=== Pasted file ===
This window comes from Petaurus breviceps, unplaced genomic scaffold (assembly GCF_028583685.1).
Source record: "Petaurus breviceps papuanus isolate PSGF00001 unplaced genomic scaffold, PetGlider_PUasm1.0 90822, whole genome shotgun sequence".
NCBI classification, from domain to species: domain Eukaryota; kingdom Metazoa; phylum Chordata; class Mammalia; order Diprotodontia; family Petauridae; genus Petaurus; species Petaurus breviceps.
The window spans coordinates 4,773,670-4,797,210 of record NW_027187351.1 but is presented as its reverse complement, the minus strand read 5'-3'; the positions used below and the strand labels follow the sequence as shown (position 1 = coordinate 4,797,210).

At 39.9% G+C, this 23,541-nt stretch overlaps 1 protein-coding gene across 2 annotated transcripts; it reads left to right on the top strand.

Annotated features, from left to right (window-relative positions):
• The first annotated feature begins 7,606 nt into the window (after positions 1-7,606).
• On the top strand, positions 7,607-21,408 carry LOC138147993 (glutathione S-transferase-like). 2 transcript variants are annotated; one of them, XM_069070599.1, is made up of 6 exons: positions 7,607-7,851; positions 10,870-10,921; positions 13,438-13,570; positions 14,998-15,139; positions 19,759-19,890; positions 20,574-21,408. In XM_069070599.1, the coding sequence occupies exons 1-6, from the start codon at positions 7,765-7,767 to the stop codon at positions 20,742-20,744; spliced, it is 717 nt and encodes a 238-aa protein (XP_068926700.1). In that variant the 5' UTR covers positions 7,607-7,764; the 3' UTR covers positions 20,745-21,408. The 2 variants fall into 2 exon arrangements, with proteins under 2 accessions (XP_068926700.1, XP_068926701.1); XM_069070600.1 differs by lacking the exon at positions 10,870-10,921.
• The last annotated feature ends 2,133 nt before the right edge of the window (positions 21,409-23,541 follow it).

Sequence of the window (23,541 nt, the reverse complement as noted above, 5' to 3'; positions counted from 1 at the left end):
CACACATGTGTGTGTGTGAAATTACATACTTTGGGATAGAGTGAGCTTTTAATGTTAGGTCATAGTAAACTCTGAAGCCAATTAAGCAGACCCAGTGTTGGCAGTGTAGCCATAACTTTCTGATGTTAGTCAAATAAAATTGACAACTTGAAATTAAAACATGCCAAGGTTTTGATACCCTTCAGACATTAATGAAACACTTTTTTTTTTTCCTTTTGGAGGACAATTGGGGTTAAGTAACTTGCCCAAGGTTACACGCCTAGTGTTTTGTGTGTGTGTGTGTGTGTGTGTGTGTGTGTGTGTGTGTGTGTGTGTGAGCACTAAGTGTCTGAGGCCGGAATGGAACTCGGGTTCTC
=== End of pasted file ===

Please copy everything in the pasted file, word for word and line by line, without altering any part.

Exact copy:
This window comes from Petaurus breviceps, unplaced genomic scaffold (assembly GCF_028583685.1).
Source record: "Petaurus breviceps papuanus isolate PSGF00001 unplaced genomic scaffold, PetGlider_PUasm1.0 90822, whole genome shotgun sequence".
NCBI classification, from domain to species: domain Eukaryota; kingdom Metazoa; phylum Chordata; class Mammalia; order Diprotodontia; family Petauridae; genus Petaurus; species Petaurus breviceps.
The window spans coordinates 4,773,670-4,797,210 of record NW_027187351.1 but is presented as its reverse complement, the minus strand read 5'-3'; the positions used below and the strand labels follow the sequence as shown (position 1 = coordinate 4,797,210).

At 39.9% G+C, this 23,541-nt stretch overlaps 1 protein-coding gene across 2 annotated transcripts; it reads left to right on the top strand.

Annotated features, from left to right (window-relative positions):
• The first annotated feature begins 7,606 nt into the window (after positions 1-7,606).
• On the top strand, positions 7,607-21,408 carry LOC138147993 (glutathione S-transferase-like). 2 transcript variants are annotated; one of them, XM_069070599.1, is made up of 6 exons: positions 7,607-7,851; positions 10,870-10,921; positions 13,438-13,570; positions 14,998-15,139; positions 19,759-19,890; positions 20,574-21,408. In XM_069070599.1, the coding sequence occupies exons 1-6, from the start codon at positions 7,765-7,767 to the stop codon at positions 20,742-20,744; spliced, it is 717 nt and encodes a 238-aa protein (XP_068926700.1). In that variant the 5' UTR covers positions 7,607-7,764; the 3' UTR covers positions 20,745-21,408. The 2 variants fall into 2 exon arrangements, with proteins under 2 accessions (XP_068926700.1, XP_068926701.1); XM_069070600.1 differs by lacking the exon at positions 10,870-10,921.
• The last annotated feature ends 2,133 nt before the right edge of the window (positions 21,409-23,541 follow it).

Sequence of the window (23,541 nt, the reverse complement as noted above, 5' to 3'; positions counted from 1 at the left end):
CACACATGTGTGTGTGTGAAATTACATACTTTGGGATAGAGTGAGCTTTTAATGTTAGGTCATAGTAAACTCTGAAGCCAATTAAGCAGACCCAGTGTTGGCAGTGTAGCCATAACTTTCTGATGTTAGTCAAATAAAATTGACAACTTGAAATTAAAACATGCCAAGGTTTTGATACCCTTCAGACATTAATGAAACACTTTTTTTTTTTCCTTTTGGAGGACAATTGGGGTTAAGTAACTTGCCCAAGGTTACACGCCTAGTGTTTTGTGTGTGTGTGTGTGTGTGTGTGTGTGTGTGTGTGTGTGTGTGTGTGAGCACTAAGTGTCTGAGGCCGGAATGGAACTCGGGTTCTC